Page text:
The witch and the ogre - Faroe islands

This article is based on the ebook “The Photographic Message“, from Essential Seeing

Special reduction for the Topaz community until 15th March : 20 CHF instead of 25 CHF (use discount code: ESSENTIALTOPAZ)

Creeping shadow - Namibia

Introduction

When we talk about personal photography, we refer to photography being used with the purpose of saying something that reveals the way the photographer connects, understands, and interprets the world. We are all different and unique, and certainly each of us has a very distinct way of relating to the world and its inhabitants, of processing the stimuli we receive, of thinking and feeling, and of making connections and finding conclusions. When we use photography with the intent of showing others (and ourselves) that personal way of connecting with the world, we are not just using photography to show how the world looks to us, but mostly how it feels to us.

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Lofoten, Norway

Introduction

It is very tempting to think that post-processing in photography is something disconnected from the rest of the photographic process, and particularly so from the capture of images in the field. The truth, however, is that post-processing should not be considered a separate step in photography, but rather as the continuation, or should we say culmination, of a whole photographic process which started the moment we had an idea in our mind that we wanted to capture in a photograph.

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Guest article by Whytake.com

Authors: Alister Benn & Rafael Rojas

Alister Benn and Rafael Rojas are both award winning landscape photographers, experienced guides, instructors and authors of inspiring educational material. By combining their strengths and co-producing the Whytake.com e-modules they have created material that is progressive, innovative and unique in the field of nature photography education.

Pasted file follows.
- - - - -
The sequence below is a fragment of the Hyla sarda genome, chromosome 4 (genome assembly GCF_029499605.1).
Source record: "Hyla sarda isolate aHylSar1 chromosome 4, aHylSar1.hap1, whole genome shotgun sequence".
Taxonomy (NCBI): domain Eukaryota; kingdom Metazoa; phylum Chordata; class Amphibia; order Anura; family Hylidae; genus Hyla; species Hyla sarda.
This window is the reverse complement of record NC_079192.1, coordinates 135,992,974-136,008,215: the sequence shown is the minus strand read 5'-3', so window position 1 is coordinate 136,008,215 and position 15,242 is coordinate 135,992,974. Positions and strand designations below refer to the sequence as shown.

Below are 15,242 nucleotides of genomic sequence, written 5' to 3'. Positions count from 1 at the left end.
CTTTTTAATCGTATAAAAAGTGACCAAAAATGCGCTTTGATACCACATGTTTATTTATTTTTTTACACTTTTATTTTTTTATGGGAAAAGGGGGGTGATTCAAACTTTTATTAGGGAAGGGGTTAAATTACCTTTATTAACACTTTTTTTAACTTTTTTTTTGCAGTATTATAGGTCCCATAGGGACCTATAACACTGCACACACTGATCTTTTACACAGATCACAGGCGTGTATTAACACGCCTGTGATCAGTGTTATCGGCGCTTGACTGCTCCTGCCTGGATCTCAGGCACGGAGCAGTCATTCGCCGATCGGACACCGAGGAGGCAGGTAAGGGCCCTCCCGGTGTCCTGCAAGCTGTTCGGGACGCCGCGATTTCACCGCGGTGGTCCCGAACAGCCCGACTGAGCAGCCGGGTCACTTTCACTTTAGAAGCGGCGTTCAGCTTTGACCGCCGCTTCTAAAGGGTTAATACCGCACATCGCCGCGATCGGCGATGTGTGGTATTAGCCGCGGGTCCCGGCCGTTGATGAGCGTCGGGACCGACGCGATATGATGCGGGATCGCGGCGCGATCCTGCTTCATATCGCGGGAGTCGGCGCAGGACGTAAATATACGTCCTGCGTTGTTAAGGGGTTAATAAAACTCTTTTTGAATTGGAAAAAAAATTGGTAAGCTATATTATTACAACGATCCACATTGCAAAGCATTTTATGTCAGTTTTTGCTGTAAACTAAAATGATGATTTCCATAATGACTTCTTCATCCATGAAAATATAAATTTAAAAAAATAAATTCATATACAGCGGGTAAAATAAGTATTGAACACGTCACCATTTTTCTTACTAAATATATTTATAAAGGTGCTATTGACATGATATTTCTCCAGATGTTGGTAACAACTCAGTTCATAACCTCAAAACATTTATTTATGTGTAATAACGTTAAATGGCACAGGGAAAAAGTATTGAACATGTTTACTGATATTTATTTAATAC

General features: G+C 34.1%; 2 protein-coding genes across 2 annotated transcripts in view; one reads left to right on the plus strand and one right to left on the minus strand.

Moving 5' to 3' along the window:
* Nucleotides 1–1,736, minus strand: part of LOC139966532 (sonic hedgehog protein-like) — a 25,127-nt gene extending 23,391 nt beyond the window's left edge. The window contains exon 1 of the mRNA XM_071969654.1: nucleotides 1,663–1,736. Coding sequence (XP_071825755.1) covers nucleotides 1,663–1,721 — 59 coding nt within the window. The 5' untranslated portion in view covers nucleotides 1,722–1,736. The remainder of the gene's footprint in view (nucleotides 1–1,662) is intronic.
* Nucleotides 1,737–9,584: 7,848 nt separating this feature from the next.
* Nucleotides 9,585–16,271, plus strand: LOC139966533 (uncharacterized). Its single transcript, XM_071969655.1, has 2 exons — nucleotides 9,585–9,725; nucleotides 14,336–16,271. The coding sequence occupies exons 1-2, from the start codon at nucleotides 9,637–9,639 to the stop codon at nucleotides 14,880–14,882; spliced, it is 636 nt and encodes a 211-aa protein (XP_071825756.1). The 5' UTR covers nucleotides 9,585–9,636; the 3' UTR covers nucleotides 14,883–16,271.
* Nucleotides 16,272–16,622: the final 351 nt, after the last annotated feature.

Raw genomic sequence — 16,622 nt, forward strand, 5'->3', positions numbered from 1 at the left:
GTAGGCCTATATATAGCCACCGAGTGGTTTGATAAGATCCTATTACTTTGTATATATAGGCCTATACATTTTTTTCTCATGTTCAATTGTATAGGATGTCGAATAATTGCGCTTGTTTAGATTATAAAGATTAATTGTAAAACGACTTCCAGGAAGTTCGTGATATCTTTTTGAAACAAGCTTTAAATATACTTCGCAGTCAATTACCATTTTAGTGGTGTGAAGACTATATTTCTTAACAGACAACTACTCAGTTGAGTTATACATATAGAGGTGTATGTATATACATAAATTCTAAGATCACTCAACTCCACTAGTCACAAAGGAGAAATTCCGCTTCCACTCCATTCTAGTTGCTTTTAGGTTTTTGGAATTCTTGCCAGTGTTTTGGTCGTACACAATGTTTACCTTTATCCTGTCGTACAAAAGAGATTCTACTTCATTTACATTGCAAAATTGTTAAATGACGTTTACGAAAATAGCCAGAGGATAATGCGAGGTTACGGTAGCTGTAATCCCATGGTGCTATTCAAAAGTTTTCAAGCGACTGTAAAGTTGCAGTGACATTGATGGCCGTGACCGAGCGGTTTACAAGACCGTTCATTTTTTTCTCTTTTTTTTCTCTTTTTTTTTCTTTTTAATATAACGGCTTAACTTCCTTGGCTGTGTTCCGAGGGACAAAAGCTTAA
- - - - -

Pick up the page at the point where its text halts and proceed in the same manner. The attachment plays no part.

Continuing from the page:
They are co-authors of – Digital Black and White Landscape Photography

2Light, airy, calm, barren, minimalistic, reflective

One-hundred years ago, making photographs in black and white was a technical limitation; today it is a creative choice. It is somewhat ironic that after a century of scientific development to deliver cameras capable of capturing the world full of rich textures and colors, so many of us have returned to making images in mono. Why would that be?

The 21st century has been a whirlwind of development in both camera/sensor technology and the processing power of our home computers. It is not too bold to suggest that most of our smart phones today are packed with more possibilities than our DSLR’s were a decade ago.

But, as always, contemporary tools are also full of quick fixes and automation, leaving us with both a gift and a curse. The gifts are obvious; speed, efficiency, convenience and not least, being able to bypass a lot of study and craft. However, the flip side of this is that we so often find ourselves handing our images over to the computer and failing to truly understand why it is we are making them in the first place.

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